Correlation between Prevalence and Severity of ECC and Child Eating Behaviour, Feeding Practices and Risk Factors of Caregivers

Swati Karkare
MGV's KBH Dental College, Nashik, India

Background: Good oral health is an integral component of good general health. Although good oral health includes much more than having healthy teeth, many children have inadequate oral and general health because of uncontrolled and active dental caries.

Dental caries is multi factorial communicable and infectious disease that requires a triad of Host, Substrate and bacteria. In addition many anatomic, behavioural, dietary, genetic, social, socioeconomic and therapeutic variables significantly influence the caries activity.

It is believed that excessive bottle feeding and/or breast feeding after the eruption of primary teeth is associated with ECC and rampant caries.

This study is carried out to find any correlation between severity of ECC and child eating behaviour and parental characteristics; and also evaluate its effects on growth in children between the age group of 3 to 6 years of age.

Methods: Healthy children between age 3 to 6 years with and without ECC are selected for the study. All the children and their caregivers are clinically examined to assess caries experience and oral hygiene status. The caregivers of the children are interviewed based on a structured questionnaire. Maternal S mutans levels are checked with Oratest to correlate the possibility of risk factors.The children from both the groups are anthropometrically checked for height and weight.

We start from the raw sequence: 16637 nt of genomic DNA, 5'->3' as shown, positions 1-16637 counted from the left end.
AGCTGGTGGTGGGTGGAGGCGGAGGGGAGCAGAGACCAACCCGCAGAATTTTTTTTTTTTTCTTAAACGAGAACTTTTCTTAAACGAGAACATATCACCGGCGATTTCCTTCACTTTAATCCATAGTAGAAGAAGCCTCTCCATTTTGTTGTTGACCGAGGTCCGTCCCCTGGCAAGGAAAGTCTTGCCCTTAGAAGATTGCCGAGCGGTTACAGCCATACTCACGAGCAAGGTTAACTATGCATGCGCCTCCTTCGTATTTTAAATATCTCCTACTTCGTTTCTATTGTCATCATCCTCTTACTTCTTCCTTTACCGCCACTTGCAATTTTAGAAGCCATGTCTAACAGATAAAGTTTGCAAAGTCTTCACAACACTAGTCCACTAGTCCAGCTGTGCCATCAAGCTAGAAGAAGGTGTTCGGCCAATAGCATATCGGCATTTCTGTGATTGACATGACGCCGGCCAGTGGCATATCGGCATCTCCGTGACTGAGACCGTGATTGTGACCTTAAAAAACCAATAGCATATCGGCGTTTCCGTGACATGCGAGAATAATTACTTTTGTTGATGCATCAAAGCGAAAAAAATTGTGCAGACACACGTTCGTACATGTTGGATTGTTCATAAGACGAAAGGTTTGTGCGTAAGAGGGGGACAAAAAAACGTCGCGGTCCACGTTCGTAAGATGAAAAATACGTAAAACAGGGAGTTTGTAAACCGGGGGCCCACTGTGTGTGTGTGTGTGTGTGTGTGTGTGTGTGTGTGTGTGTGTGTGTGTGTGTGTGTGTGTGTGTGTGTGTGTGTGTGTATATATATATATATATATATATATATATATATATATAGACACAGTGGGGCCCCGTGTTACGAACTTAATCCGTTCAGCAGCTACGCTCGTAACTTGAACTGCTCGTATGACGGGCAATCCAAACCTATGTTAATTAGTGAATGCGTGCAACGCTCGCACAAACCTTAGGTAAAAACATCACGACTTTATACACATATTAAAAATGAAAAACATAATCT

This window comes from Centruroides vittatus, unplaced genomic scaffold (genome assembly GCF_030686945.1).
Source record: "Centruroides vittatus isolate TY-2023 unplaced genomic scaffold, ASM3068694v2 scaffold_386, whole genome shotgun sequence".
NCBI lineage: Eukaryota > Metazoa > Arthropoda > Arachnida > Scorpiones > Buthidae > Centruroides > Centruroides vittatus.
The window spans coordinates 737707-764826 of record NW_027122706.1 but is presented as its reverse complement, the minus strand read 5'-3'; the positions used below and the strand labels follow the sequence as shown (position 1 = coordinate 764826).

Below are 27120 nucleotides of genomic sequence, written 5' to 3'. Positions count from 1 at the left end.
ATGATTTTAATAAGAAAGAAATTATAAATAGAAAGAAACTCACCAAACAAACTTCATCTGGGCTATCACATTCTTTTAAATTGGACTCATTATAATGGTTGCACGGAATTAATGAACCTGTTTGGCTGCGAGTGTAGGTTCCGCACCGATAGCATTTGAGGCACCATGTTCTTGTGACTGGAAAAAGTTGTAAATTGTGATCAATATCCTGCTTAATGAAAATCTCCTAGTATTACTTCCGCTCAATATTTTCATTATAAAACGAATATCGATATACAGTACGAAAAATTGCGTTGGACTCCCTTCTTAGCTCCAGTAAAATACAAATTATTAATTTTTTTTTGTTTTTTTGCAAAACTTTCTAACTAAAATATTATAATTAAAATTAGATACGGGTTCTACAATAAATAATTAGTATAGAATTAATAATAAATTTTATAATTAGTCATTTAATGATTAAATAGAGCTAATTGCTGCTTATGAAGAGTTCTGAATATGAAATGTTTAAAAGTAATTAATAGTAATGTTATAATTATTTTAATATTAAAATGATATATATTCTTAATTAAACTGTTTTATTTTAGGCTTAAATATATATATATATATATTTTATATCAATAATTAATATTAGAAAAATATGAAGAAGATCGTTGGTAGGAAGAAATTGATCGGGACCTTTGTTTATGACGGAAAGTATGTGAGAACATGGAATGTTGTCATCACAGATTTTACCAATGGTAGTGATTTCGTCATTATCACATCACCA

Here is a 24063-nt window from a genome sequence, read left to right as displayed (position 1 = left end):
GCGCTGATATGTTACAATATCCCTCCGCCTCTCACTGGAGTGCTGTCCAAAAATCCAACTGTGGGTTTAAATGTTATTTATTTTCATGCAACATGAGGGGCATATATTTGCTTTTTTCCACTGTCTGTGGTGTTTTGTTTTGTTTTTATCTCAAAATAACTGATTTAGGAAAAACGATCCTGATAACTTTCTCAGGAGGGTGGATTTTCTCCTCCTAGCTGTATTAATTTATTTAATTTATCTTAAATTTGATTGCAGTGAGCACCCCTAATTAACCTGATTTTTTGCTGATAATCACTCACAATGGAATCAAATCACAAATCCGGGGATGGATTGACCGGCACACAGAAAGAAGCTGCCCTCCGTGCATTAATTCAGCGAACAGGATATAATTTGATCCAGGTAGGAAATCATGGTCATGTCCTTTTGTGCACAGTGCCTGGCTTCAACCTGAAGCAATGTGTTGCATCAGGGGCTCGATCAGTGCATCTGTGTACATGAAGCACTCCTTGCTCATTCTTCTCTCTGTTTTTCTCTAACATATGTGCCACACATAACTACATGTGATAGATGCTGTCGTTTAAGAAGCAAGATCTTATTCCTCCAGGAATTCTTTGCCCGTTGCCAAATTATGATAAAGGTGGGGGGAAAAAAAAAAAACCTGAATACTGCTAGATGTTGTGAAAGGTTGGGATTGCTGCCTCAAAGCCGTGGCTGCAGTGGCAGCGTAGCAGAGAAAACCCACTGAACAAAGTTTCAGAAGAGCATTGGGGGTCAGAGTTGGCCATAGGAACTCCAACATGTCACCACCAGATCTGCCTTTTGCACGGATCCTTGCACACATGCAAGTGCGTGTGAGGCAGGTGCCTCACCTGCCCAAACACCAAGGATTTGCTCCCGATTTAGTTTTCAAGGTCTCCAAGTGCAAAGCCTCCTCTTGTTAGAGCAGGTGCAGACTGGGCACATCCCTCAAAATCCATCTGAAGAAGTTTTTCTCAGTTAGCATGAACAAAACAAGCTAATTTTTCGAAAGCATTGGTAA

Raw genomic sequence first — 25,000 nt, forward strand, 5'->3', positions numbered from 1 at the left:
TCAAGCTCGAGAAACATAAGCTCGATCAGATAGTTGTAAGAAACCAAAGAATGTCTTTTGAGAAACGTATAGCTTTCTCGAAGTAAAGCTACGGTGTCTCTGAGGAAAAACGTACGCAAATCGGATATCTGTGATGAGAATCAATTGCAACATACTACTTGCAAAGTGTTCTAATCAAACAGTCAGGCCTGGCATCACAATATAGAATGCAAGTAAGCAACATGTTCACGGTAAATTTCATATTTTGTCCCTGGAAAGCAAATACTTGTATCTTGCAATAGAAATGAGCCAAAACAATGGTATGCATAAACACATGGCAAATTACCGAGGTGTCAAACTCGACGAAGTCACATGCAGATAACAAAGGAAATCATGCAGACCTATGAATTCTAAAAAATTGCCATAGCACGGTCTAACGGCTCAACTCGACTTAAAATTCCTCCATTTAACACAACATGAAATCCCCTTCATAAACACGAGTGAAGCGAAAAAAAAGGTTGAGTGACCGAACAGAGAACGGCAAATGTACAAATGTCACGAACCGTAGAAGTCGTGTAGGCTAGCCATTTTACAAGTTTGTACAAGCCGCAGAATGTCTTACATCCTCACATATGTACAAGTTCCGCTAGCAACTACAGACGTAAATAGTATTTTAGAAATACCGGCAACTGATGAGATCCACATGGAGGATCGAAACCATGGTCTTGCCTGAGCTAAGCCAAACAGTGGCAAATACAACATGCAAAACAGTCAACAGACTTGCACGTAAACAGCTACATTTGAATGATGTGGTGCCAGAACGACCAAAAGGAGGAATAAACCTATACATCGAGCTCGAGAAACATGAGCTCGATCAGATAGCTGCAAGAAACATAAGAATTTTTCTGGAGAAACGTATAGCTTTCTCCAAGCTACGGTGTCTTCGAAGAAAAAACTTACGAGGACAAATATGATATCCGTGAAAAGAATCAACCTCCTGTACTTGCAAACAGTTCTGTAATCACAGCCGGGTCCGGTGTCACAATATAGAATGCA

Results: After analysing the data with appropriate statistical tools it is evident that there can be a positive correlation between the eating behaviour, feeding practices of the children and occurrence of ECC . The parental risk factors play an important role in the prevalence of ECC in children.

Conclusion: Parent education about maintain oral hygiene at very young age and appropriate feeding practices can reduce occurrence of ECC. Good oral hygiene of the caregivers plays a pivotal role in reducing risk of ECC.

Swati Karkare